Woodboring insects attack a wide range of economically important trees and shrubs throughout the United States. Awareness of the problem has been growing because of reports of the economic and aesthetic damage caused by several invasive species, including the Asian longhorned beetle and the emerald ash borer. However, a large number of woodborers native to the United States have not received the attention they deserve relative to the yearly damage and economic losses they inflict on many crops.
Identification and Life Cycle
Insect borers are a diverse group that spans four taxonomic orders and more than 20 families. In order of importance, Coleoptera, Lepidoptera, Hymenoptera, and Diptera are the core woodborer orders. Important families include metallic woodboring beetles (Buprestidae), longhorned beetles (Cerambycidae), bark and ambrosia beetles (Scolytidae), and clearwing moths (Sesiidae). Thousands of North American woodboring insect species have been named, and a variety of host plants, including hardwoods and conifers, are susceptible to their attack.
Insect borers feed predominately on subcortical tissues, which consist primarily of the inner bark, phloem, and immature xylem. Woodboring larvae cause extensive galleries or tunnels that can run throughout the vascular tissue of the host trees. Insect borer damage results from the girdling and destruction of vascular plant tissue, weakening of trunks and branches as well as the creation of wounds that allow entry of diseases. In addition, many adult borers feed on foliage, needles, stems, and shoots, floral resources, or sap of host trees, creating further damage. Insect borers that attack lumber, fiber, or other wood products are well known. However, crops such as apples, peaches, pecan, pear, plum, persimmon, nursery and landscape ornamentals, Christmas trees, and cane berries are chronically attacked by insect borers. Trees of some crops are often attacked in different tissues by several different woodborers at the same time.
Detection and Damage
Insect borers can be broken down into two general categories based on the condition of the host plant at the time of larval colonization. These categories include primary invaders, which attack apparently healthy trees, and secondary invaders, which attack stressed, dying, or dead trees. It is often difficult to detect woodborers in newly infested trees. Damage is usually not seen until after at least a year, when exit holes created by adults are visible on the branches and trunks of host trees. Holes are generally round, oval, or semicircular and are found in a random pattern on the plant. Often sawdust-like frass can be seen associated with these exit holes. Over time, foliage may wilt, and the tree canopy may increasingly become sparse as branches die. New shoots also may arise on the trunk of trees at the margin of live and dead tissue. Under intense pressure, the tree will eventually die.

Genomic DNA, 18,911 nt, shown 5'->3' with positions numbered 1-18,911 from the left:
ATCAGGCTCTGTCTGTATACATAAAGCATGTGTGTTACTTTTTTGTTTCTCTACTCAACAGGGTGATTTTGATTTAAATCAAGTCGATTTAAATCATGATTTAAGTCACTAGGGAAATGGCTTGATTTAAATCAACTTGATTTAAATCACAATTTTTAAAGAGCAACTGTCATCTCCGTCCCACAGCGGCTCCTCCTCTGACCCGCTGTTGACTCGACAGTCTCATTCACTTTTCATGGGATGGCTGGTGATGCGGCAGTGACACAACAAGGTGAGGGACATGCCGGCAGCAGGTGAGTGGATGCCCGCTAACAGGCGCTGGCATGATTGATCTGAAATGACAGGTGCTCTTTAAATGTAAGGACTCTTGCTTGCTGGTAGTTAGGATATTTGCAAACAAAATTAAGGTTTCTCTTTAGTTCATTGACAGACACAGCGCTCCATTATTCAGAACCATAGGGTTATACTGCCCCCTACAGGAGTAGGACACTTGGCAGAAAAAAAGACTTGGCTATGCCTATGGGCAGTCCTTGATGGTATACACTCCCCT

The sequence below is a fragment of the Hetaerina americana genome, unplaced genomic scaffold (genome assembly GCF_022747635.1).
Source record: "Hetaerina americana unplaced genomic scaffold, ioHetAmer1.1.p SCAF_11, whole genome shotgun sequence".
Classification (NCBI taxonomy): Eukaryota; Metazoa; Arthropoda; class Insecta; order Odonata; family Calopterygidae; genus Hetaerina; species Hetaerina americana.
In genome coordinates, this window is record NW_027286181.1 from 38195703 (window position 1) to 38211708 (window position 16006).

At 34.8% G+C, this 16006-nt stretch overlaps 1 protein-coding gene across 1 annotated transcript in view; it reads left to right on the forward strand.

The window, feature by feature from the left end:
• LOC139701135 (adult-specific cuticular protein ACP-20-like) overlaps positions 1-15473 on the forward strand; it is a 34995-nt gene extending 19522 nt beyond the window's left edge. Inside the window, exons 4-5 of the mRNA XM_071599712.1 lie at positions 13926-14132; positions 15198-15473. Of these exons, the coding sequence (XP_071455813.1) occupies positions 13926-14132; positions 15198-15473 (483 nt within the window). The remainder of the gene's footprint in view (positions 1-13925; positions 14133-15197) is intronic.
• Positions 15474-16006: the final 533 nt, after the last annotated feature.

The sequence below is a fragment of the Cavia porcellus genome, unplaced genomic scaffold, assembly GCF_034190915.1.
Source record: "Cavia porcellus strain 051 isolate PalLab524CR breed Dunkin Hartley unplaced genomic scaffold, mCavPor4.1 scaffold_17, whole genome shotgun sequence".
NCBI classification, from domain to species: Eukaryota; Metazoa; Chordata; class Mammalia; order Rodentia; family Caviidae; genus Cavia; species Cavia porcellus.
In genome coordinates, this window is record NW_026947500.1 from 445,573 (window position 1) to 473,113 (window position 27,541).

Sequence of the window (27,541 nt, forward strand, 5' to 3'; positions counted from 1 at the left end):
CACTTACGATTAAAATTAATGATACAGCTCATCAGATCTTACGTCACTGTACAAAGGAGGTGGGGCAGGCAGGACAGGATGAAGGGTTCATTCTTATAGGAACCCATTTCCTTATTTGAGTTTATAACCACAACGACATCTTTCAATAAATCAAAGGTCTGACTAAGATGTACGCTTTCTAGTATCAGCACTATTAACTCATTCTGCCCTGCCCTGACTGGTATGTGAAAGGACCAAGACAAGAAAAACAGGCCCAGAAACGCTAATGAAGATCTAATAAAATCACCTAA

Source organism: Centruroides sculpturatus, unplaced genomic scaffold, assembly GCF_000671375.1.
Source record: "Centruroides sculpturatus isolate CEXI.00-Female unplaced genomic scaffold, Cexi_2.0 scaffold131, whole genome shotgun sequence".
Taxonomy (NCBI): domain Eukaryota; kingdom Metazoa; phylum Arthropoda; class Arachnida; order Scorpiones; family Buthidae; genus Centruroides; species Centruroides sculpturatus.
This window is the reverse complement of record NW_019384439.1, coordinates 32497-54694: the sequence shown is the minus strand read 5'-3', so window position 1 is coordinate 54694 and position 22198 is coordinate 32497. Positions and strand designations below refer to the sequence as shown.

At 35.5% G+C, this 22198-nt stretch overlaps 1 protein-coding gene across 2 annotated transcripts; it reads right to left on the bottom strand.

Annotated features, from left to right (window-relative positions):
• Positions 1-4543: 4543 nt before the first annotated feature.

Economic damage caused by woodboring pests includes drastic de- Metallic wood borer adults may be very colorful or blend in with the tree bark. Round headed borer adults may be brightly colored or drab and have short or long antenna. creases in the number of fruit-and nut-bearing branches in orchards and groves, stunted and deformed trees within hardwood plantations, and aesthetic damage to ornamental and landscape trees and shrubs. Sometimes, these pests have destroyed entire forests, urban landscapes, plantations, and orchards. In addition, rising costs associated with preventing insect borer-related problems, combined with cheaper imports, have threatened the production and value of many U.S. fruit and nut crops.
Preventative measures such as proper horticultural practices and removal of infested, dying, or dead plants and plant parts are simple steps for controlling many insect borer pests. Although chemical control methods can be expensive and environmentally unfriendly, few chemical pesticides are available with acceptable efficacy against woodborers. EPA decisions related to the Food Quality Protection Act will likely reduce the number available even more. Even when chemicals tools are available, proper timing of chemical treatments to match the seasonal occurrence of the most susceptible stage of the target insect borer is often ineffective, difficult, or unknown. Research involving reduced-risk insecticides and biological control is ongoing as a means for reducing environmental concerns and management costs. Simple actions such as restricting firewood transport across potential infestation sites, or identifying and reporting insect borer species discovered, can be effective methods in reducing the spread and severity of insect borer damage. Woodborers are responsible for millions ofdollars in damages and losses to U.S. crops each year and these chronic urban, forest, and agricultural pests will require much more attention if their impacts are to be mitigated.
For more information on woodboring insects, please visit ncipmc.org/action/alerts/ woodboring.php
This publication was produced and distributed by USDA–NIFA Integrated Pest Management Centers in cooperation with the National Plant Diagnostic Network and the 1862 Land Grant Universities.
Editor: Julie Todd, Technically Correct Scientific Communications, State College, PA
Graphic designer: Gretchen Wieshuber, Studio 2D Authors: Daniel L. Frank and Russell F. Mizell, III, University of Florida
For information about the Pest Alert program, please contact Laura Iles, co-director of the North Central IPM Center, at firstname.lastname@example.org.
This work is supported by the Crop Protection and Pest Management Program (2014-70006-22486) from the USDA National Institute of Food and Agriculture.